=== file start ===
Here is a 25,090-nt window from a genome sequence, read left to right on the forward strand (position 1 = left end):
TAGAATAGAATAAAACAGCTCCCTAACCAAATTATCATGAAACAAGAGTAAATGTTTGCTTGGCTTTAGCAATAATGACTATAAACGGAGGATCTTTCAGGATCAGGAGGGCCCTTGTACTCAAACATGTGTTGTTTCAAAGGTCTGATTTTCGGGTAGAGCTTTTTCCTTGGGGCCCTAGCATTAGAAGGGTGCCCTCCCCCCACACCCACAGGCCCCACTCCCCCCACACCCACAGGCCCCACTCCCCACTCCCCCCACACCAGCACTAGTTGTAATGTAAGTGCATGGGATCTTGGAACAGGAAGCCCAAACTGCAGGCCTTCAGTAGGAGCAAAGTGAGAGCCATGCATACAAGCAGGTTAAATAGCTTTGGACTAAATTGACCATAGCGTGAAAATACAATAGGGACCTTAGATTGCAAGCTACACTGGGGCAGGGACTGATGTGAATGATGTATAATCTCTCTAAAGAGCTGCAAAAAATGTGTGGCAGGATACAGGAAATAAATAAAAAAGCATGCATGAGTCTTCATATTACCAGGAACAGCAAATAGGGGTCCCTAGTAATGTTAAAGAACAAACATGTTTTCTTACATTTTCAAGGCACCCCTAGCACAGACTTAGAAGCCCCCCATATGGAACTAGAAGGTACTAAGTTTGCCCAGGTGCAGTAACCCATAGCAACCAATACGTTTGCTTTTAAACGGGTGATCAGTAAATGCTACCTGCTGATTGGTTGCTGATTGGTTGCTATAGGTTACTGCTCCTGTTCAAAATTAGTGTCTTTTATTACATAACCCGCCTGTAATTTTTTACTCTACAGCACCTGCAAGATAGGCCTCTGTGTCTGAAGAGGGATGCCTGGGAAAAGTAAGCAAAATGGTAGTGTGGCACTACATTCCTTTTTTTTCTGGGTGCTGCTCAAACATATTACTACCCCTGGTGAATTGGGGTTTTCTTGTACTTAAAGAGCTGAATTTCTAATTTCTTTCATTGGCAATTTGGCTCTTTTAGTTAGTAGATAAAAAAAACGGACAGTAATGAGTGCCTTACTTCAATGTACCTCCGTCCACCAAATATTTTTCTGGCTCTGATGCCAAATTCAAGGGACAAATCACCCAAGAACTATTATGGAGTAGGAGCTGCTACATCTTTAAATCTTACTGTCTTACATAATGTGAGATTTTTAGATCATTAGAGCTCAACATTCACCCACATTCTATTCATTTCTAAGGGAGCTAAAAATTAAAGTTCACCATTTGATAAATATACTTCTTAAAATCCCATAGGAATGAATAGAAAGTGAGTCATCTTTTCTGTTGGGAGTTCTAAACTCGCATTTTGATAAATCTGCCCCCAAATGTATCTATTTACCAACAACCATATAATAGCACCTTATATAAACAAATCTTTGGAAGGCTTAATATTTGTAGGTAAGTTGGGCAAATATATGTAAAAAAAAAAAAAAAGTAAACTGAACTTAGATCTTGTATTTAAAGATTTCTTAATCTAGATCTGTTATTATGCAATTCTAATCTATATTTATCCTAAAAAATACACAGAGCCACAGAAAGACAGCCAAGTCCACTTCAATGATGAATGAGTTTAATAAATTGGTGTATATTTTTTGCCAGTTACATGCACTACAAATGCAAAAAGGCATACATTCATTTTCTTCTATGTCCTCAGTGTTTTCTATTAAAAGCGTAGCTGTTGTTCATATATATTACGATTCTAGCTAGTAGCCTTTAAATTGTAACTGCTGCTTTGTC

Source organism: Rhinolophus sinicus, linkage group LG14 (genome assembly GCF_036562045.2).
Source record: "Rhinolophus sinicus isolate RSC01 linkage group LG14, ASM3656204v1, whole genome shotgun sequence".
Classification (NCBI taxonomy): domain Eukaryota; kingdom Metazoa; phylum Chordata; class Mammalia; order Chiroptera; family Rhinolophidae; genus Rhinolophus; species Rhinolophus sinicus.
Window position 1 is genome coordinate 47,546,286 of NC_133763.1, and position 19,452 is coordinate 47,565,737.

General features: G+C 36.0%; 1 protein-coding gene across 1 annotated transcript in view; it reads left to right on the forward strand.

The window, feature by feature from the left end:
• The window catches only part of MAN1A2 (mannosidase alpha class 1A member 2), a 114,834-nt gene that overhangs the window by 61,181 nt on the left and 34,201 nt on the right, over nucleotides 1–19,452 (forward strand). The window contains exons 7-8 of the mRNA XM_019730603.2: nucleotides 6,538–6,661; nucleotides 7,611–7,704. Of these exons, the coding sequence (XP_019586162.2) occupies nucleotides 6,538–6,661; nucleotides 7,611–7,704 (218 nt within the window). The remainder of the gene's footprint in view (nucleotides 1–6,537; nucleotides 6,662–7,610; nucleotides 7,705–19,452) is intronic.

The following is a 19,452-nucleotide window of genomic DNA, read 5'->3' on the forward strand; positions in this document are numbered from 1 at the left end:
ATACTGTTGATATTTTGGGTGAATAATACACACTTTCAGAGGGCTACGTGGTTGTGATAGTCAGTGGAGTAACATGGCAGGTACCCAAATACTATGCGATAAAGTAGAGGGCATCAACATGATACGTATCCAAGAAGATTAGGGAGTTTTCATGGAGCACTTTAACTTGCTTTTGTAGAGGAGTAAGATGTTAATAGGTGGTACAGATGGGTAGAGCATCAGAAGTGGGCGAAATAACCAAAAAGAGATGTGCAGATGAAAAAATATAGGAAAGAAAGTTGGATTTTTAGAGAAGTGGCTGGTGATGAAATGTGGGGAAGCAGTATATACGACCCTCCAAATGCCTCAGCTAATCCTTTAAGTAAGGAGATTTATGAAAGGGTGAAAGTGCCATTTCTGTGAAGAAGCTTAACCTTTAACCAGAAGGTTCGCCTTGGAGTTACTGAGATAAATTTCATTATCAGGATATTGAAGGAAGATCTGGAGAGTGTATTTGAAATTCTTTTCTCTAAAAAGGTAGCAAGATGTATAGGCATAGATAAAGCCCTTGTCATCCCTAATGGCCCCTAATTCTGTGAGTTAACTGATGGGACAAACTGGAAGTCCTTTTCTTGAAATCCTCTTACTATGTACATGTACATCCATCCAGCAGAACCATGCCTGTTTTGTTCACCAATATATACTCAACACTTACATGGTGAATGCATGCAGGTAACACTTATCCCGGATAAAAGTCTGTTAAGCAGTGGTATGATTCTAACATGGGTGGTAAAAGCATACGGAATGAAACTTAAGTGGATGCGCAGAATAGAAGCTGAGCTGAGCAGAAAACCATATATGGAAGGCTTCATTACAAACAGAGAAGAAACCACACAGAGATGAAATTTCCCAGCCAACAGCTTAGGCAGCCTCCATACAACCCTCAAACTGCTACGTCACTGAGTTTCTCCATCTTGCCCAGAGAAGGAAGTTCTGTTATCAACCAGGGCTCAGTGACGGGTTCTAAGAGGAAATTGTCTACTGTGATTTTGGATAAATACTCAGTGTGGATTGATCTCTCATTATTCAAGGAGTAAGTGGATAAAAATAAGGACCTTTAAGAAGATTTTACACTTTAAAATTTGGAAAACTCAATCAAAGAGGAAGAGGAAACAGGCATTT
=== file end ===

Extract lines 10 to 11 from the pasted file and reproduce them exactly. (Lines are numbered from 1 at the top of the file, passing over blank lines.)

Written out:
The following is a 19,452-nucleotide window of genomic DNA, read 5'->3' on the forward strand; positions in this document are numbered from 1 at the left end:
ATACTGTTGATATTTTGGGTGAATAATACACACTTTCAGAGGGCTACGTGGTTGTGATAGTCAGTGGAGTAACATGGCAGGTACCCAAATACTATGCGATAAAGTAGAGGGCATCAACATGATACGTATCCAAGAAGATTAGGGAGTTTTCATGGAGCACTTTAACTTGCTTTTGTAGAGGAGTAAGATGTTAATAGGTGGTACAGATGGGTAGAGCATCAGAAGTGGGCGAAATAACCAAAAAGAGATGTGCAGATGAAAAAATATAGGAAAGAAAGTTGGATTTTTAGAGAAGTGGCTGGTGATGAAATGTGGGGAAGCAGTATATACGACCCTCCAAATGCCTCAGCTAATCCTTTAAGTAAGGAGATTTATGAAAGGGTGAAAGTGCCATTTCTGTGAAGAAGCTTAACCTTTAACCAGAAGGTTCGCCTTGGAGTTACTGAGATAAATTTCATTATCAGGATATTGAAGGAAGATCTGGAGAGTGTATTTGAAATTCTTTTCTCTAAAAAGGTAGCAAGATGTATAGGCATAGATAAAGCCCTTGTCATCCCTAATGGCCCCTAATTCTGTGAGTTAACTGATGGGACAAACTGGAAGTCCTTTTCTTGAAATCCTCTTACTATGTACATGTACATCCATCCAGCAGAACCATGCCTGTTTTGTTCACCAATATATACTCAACACTTACATGGTGAATGCATGCAGGTAACACTTATCCCGGATAAAAGTCTGTTAAGCAGTGGTATGATTCTAACATGGGTGGTAAAAGCATACGGAATGAAACTTAAGTGGATGCGCAGAATAGAAGCTGAGCTGAGCAGAAAACCATATATGGAAGGCTTCATTACAAACAGAGAAGAAACCACACAGAGATGAAATTTCCCAGCCAACAGCTTAGGCAGCCTCCATACAACCCTCAAACTGCTACGTCACTGAGTTTCTCCATCTTGCCCAGAGAAGGAAGTTCTGTTATCAACCAGGGCTCAGTGACGGGTTCTAAGAGGAAATTGTCTACTGTGATTTTGGATAAATACTCAGTGTGGATTGATCTCTCATTATTCAAGGAGTAAGTGGATAAAAATAAGGACCTTTAAGAAGATTTTACACTTTAAAATTTGGAAAACTCAATCAAAGAGGAAGAGGAAACAGGCATTT